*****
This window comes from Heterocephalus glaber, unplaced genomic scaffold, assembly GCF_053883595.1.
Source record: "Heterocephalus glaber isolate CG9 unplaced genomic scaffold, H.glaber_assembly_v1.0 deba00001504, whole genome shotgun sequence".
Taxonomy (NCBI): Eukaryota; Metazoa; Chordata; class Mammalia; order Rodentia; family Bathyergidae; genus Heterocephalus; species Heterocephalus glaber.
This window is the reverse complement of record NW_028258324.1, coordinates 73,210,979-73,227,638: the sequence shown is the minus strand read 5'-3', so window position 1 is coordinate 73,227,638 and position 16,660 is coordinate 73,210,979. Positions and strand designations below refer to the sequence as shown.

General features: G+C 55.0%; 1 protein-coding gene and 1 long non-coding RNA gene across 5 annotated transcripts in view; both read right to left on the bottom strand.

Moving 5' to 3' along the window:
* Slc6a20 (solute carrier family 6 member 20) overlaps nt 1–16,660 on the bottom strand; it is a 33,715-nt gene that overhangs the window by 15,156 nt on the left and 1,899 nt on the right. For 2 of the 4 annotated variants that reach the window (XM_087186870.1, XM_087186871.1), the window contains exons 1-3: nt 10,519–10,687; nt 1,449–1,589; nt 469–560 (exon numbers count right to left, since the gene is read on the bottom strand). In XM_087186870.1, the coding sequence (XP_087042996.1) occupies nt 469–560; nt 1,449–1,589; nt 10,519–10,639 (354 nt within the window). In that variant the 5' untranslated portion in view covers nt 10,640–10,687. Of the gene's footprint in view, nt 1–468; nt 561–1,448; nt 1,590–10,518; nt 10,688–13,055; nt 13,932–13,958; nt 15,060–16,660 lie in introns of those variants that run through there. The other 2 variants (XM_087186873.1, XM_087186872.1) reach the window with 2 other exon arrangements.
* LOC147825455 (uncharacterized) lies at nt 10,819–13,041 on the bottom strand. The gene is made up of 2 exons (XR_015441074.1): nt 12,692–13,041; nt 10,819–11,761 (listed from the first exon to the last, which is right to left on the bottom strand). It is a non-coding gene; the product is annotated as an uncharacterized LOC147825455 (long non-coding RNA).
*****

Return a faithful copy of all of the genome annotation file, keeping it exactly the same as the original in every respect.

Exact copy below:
This window comes from Heterocephalus glaber, unplaced genomic scaffold, assembly GCF_053883595.1.
Source record: "Heterocephalus glaber isolate CG9 unplaced genomic scaffold, H.glaber_assembly_v1.0 deba00001504, whole genome shotgun sequence".
Taxonomy (NCBI): Eukaryota; Metazoa; Chordata; class Mammalia; order Rodentia; family Bathyergidae; genus Heterocephalus; species Heterocephalus glaber.
This window is the reverse complement of record NW_028258324.1, coordinates 73,210,979-73,227,638: the sequence shown is the minus strand read 5'-3', so window position 1 is coordinate 73,227,638 and position 16,660 is coordinate 73,210,979. Positions and strand designations below refer to the sequence as shown.

General features: G+C 55.0%; 1 protein-coding gene and 1 long non-coding RNA gene across 5 annotated transcripts in view; both read right to left on the bottom strand.

Moving 5' to 3' along the window:
* Slc6a20 (solute carrier family 6 member 20) overlaps nt 1–16,660 on the bottom strand; it is a 33,715-nt gene that overhangs the window by 15,156 nt on the left and 1,899 nt on the right. For 2 of the 4 annotated variants that reach the window (XM_087186870.1, XM_087186871.1), the window contains exons 1-3: nt 10,519–10,687; nt 1,449–1,589; nt 469–560 (exon numbers count right to left, since the gene is read on the bottom strand). In XM_087186870.1, the coding sequence (XP_087042996.1) occupies nt 469–560; nt 1,449–1,589; nt 10,519–10,639 (354 nt within the window). In that variant the 5' untranslated portion in view covers nt 10,640–10,687. Of the gene's footprint in view, nt 1–468; nt 561–1,448; nt 1,590–10,518; nt 10,688–13,055; nt 13,932–13,958; nt 15,060–16,660 lie in introns of those variants that run through there. The other 2 variants (XM_087186873.1, XM_087186872.1) reach the window with 2 other exon arrangements.
* LOC147825455 (uncharacterized) lies at nt 10,819–13,041 on the bottom strand. The gene is made up of 2 exons (XR_015441074.1): nt 12,692–13,041; nt 10,819–11,761 (listed from the first exon to the last, which is right to left on the bottom strand). It is a non-coding gene; the product is annotated as an uncharacterized LOC147825455 (long non-coding RNA).